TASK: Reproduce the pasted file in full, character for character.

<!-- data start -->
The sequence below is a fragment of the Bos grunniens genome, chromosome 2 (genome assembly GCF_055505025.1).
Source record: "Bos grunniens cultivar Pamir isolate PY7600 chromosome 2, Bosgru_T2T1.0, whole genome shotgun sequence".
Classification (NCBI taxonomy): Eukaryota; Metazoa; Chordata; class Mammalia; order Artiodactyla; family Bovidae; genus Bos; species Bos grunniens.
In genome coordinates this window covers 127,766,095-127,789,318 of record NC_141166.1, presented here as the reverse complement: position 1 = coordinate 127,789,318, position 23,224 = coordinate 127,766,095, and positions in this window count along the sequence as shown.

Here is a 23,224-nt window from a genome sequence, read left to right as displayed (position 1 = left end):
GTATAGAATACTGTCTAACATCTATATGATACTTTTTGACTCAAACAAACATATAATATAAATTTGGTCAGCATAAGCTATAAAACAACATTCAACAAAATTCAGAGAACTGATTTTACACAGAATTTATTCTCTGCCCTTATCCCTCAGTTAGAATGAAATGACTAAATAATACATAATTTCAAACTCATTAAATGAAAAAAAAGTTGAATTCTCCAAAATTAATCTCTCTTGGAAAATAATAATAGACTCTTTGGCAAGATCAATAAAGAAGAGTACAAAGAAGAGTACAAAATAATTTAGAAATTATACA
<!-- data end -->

The sequence below is a fragment of the Bos grunniens genome, chromosome 2 (genome assembly GCF_055505025.1).
Source record: "Bos grunniens cultivar Pamir isolate PY7600 chromosome 2, Bosgru_T2T1.0, whole genome shotgun sequence".
Classification (NCBI taxonomy): Eukaryota; Metazoa; Chordata; class Mammalia; order Artiodactyla; family Bovidae; genus Bos; species Bos grunniens.
In genome coordinates this window covers 127,766,095-127,789,318 of record NC_141166.1, presented here as the reverse complement: position 1 = coordinate 127,789,318, position 23,224 = coordinate 127,766,095, and positions in this window count along the sequence as shown.

Here is a 23,224-nt window from a genome sequence, read left to right as displayed (position 1 = left end):
GTATAGAATACTGTCTAACATCTATATGATACTTTTTGACTCAAACAAACATATAATATAAATTTGGTCAGCATAAGCTATAAAACAACATTCAACAAAATTCAGAGAACTGATTTTACACAGAATTTATTCTCTGCCCTTATCCCTCAGTTAGAATGAAATGACTAAATAATACATAATTTCAAACTCATTAAATGAAAAAAAAGTTGAATTCTCCAAAATTAATCTCTCTTGGAAAATAATAATAGACTCTTTGGCAAGATCAATAAAGAAGAGTACAAAGAAGAGTACAAAATAATTTAGAAATTATACA